This is again another important step in strengthening China’s aid management.
Of particular interest to other aid agencies and organisations, the Chinese Government has devoted the final section of the White Paper to articulating China’s ‘International Cooperation in Foreign Aid’. This highlights examples of assistance to multilateral institutions, as well as trilateral and regional cooperation. Indications are that this will continue to be expanded “under the framework of South-South Cooperation”.
Part of the conclusion is also worth quoting:
“China has a long way to go in providing foreign aid. The Chinese government will make efforts to optimize the country’s foreign aid structure, improve the quality of foreign aid, further increase recipient countries’ capacity in independent development, and improve the pertinence and effectiveness of foreign aid.”
The White Paper is significant in and of itself as the first ever published on foreign aid. It interestingly makes reference to some parts of the international development discourse, including priorities such as clean energy/climate change and food security. There is some allusion to country ‘programs’ and ‘plans’, although whether they constitute a ‘country strategy’ as such is difficult to determine. Developing a predetermined country strategy would perhaps seem to be at odds with China’s principle of ‘recipient-led’ assistance. Aside from the conclusion, however, there is no mention of aid effectiveness, monitoring and evaluation strategies or result-based management. There is also no clear statement defining what China considers and calculates as ‘aid’. Although, on initial reading the terminology and details seem comparable to the OECD/DAC definitions that are used for aid from ‘traditional donors’.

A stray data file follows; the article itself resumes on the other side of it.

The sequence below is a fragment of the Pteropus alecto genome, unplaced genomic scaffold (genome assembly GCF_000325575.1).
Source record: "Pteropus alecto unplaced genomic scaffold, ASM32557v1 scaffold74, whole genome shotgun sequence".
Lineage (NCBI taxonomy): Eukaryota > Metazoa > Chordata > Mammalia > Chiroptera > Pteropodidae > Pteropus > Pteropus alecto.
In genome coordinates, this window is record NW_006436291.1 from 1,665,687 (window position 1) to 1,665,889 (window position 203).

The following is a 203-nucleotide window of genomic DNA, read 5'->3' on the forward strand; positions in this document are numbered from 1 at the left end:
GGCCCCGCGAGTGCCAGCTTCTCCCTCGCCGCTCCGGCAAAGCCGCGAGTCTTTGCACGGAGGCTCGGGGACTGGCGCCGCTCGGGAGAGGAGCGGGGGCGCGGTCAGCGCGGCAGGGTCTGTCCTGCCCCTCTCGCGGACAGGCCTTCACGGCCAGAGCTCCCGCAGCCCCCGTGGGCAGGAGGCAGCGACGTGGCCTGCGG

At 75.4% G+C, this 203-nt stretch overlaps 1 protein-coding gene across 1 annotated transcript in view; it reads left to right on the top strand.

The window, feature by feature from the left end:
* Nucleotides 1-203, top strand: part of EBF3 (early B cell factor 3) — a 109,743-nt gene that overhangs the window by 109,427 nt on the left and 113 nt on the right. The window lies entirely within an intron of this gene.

This White Paper is also a clear indication of the trend that China is now comfortable with being a ‘provider of foreign aid’, rather than a country engaging in ‘development assistance’ and ‘economic cooperation’. This fits with the notable articulation in the 60th anniversary exhibition in 2010 where the Chinese Government – like any good donor – proudly displayed the ‘China Aid’ logo.
The release of this White Paper provides an important explanation of China’s official aid policies, principles and practices, and although it is light on some details, it does offer some specific examples and indications of future intentions. It is also arguably significant in its symbolism of the Chinese Government’s increased desire to be regarded as an important and responsible member of the international community.
This is a cross-posting with the Lowy Institute’s ‘Interpreting the Aid Review’.